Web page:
Tuesday, March 8, 2011

Vic du Monte’s Persona Non Grata - Barons & Bankers




They’re angry.  No doubt about that.  They’re talented.  No doubt about that either.  It’s punk, sort of. This is a ragged hint of reggae, a little bit of blues, wave or two of surf music and a whole lot of venom.

Vic Du Monte’s Persona Non Grata’s new release “Barons & Bankers” crosses musical boundaries.  It shifts the focus of hard rock style and wraps it in punk fury.  The gravelly slurry vocals sometimes reminiscent of Eric Burdon, sometimes Jim Morrison, and sometimes UFO, are those of Chris Cockrell , a California desert denizen and former bassist for Kyuss, who goes on stage as “Vic du Monte.”  du Monte also plays guitar, piano and blues harp. He is backed by James Childs on guitar, keyboards and background vocals.  Childs also produces the band. Alfredo Hernandez, the former drummer of Queens Of The Stone Age, sits behind the kit. Persona Non Grata’s most recent addition is bassist Dylan Roche.

The album “Barons & Bankers” starts off with an infectious song about one guy getting in the way of another guy’s pursuit of a woman. It is aptly named “Cockblocker” and could easily become a classic.  It is followed by “Raising To The Ground,” a tune that harks back to early rock blues of the 1960’s.  It is a crowd ready song that will pump the audience into a head banging call and response. The next song “Never Home” drives to the limit, pulls back on the throttle, and then again hits the gas.  It is about an attempted hook up that never quite occurs.

When the band starts up “Barons & Bankers” you are transported to the roadhouse that Jim Morrison sang about in the Doors’ “Roadhouse Blues” and you can hear the call of the Rolling Stones’ “When The Whip Comes Down.”  “Chief Running Scams” queues up next and is a classic punk type song with staccato delivery, banging guitar, screeching leads, and screamed lyrics.  A slow tune embellished by du Monte’s blues harp, “Truth And Consequences” is a quieter journey in 4/4 time.  The track that follows, called “Wog Box,” is a fun anthem about the sheer happiness of the Ghetto Blaster.  The song morphs from rock to punk rock to reggae to classic rock and it all works magnificently. 

As the band plays “Running To The Moon” you start to feel that this band could quickly become the next “big thing.”  Like Green Day did on their way to superstardom you can hear Persona Non Grata evolve toward a more accessible punk sound with a heavy rock crossover.  “Running To The Moon” is followed by a rock anthem - “Vanished From The Scene.”  It is a catchy well-written tune that quickly bops along within the echo of the wind with interesting orchestration.  The band then does “Invisible,” which starts off with a howl Wolfman Jack would have admired.  This tune is classic rock and roll and would sound right at home on the harder rocking radio stations.  Vic also uses thesong as an opportunity to show off his blues harp chops.  The album ends with “Man Trap,” a more traditional punk song, if there is such a thing.  Large amounts of air are pushed through amplifiers as the band goes into high intensity overdrive. Feedback, guitar bursts, rills, drum volleys, breakdown, anger vocals - it’s all there.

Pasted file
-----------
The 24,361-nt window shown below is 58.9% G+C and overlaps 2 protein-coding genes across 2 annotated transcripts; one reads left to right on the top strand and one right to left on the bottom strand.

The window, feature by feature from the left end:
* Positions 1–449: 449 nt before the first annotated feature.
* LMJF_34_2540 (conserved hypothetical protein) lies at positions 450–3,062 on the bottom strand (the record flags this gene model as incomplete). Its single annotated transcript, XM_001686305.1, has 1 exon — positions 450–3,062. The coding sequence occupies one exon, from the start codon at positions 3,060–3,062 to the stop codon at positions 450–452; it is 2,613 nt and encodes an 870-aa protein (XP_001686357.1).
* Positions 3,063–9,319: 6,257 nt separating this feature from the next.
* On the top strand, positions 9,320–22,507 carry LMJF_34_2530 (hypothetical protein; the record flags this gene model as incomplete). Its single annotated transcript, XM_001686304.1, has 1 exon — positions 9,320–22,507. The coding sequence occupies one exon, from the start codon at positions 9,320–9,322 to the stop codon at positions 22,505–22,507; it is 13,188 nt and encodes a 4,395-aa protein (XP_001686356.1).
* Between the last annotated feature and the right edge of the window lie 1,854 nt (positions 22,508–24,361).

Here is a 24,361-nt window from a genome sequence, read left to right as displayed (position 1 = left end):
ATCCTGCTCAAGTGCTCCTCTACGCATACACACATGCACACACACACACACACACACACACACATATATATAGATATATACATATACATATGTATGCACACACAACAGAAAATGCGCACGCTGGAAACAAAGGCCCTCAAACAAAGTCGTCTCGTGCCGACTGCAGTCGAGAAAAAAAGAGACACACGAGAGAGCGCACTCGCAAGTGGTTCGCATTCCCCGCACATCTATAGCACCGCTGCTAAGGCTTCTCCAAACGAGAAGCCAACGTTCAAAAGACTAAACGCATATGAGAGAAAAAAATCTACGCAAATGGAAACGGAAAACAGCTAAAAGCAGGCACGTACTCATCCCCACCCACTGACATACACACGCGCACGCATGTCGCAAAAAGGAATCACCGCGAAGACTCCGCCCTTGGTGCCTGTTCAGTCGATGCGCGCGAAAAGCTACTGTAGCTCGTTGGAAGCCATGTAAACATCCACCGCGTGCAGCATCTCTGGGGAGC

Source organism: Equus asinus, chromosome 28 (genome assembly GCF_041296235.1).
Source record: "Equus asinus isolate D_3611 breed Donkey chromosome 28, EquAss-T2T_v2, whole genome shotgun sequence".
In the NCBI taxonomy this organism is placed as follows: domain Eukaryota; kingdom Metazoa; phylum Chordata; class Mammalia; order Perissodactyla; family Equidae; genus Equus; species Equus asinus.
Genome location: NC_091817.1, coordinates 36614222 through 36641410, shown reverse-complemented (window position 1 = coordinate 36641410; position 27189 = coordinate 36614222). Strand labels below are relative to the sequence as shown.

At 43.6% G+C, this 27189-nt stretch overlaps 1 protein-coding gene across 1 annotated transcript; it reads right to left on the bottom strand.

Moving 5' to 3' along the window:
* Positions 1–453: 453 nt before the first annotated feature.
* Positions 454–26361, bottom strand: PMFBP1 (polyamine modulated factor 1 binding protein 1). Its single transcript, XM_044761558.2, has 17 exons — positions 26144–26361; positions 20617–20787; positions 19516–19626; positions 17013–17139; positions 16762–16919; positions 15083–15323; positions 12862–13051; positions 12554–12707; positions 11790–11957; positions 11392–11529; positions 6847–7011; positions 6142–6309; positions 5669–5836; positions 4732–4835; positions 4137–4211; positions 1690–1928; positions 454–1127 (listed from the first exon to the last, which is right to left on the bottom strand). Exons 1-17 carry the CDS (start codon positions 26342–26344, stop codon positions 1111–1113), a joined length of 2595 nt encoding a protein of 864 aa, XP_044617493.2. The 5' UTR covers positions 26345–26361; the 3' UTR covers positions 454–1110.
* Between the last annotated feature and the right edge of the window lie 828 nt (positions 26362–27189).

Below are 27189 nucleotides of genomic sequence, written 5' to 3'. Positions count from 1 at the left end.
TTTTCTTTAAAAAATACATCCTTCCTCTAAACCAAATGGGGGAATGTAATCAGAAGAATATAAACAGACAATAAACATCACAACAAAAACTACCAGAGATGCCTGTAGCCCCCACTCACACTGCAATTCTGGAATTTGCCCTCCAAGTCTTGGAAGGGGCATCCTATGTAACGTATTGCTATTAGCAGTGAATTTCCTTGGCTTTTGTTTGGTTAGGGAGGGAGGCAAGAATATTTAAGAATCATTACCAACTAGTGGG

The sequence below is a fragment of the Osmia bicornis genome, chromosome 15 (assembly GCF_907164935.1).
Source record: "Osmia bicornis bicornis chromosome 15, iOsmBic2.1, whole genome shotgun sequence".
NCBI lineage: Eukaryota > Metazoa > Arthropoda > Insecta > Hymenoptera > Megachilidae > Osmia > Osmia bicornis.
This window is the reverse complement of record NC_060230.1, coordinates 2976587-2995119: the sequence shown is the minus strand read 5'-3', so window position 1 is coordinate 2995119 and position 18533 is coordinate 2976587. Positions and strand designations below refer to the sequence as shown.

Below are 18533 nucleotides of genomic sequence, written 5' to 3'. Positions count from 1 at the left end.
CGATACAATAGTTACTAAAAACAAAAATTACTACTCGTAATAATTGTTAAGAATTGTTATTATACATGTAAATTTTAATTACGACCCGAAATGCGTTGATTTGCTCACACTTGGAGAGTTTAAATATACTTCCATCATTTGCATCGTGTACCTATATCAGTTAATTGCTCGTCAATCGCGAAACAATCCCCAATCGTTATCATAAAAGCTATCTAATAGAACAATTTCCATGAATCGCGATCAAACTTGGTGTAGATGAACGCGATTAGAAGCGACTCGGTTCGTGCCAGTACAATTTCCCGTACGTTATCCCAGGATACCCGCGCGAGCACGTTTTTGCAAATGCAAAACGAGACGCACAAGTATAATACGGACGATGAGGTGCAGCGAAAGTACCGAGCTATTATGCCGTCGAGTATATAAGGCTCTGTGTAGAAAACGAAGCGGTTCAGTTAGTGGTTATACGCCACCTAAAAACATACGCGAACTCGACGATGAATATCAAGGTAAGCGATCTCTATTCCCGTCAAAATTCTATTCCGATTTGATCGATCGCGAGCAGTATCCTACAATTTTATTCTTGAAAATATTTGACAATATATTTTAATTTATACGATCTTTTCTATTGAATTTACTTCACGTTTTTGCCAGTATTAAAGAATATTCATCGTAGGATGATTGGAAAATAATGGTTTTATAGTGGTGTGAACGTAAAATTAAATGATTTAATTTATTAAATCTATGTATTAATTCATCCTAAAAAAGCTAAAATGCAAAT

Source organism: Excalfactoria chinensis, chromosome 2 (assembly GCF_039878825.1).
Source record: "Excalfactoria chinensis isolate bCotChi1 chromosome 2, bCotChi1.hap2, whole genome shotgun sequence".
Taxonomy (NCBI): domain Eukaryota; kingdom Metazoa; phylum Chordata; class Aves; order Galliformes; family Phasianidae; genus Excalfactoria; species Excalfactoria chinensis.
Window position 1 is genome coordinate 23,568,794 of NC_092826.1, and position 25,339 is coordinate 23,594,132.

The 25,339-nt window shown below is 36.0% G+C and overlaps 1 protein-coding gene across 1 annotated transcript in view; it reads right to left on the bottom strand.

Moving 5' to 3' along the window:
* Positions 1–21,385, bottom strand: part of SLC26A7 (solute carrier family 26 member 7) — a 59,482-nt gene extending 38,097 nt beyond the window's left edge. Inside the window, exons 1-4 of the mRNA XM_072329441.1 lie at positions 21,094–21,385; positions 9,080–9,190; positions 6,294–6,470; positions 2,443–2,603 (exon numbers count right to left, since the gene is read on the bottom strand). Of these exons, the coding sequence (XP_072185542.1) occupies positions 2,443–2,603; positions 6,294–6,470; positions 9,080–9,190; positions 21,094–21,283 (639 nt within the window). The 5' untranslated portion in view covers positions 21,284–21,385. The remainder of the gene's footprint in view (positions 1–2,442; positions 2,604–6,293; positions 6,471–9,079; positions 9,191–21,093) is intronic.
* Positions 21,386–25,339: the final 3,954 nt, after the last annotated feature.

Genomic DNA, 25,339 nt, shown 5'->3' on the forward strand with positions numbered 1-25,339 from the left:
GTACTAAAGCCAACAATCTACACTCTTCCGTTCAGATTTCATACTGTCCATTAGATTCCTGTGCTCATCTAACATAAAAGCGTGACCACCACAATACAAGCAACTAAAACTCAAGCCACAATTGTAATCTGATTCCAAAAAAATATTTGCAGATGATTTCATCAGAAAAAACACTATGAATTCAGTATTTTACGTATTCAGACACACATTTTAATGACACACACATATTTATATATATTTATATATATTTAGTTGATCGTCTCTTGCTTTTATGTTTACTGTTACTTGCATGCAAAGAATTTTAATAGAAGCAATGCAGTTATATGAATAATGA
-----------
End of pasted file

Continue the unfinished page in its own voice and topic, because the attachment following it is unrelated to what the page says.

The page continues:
This release is an unexpected guilty pleasure.  It shouldn’t take long for Vic du Monte’s Persona Non Grata to cement itself as an iconic rock experience.  This is definitely a band that will bend your ear.

- Old School

2 comments:

Penfold said...

Old School, I'll admit it. It took me two listens to wrap my head around the vocals, but once I understood what to expect I really liked the vibe this band puts out. Very throwback sounding to me, and very cool!

Old School said...

Penfold, you are right. They do take a bit of brain processing to get over the initial shock of du Monte's gravelly, slurry, voice. However, when you listen a few times you realize they fit and are quite unique.

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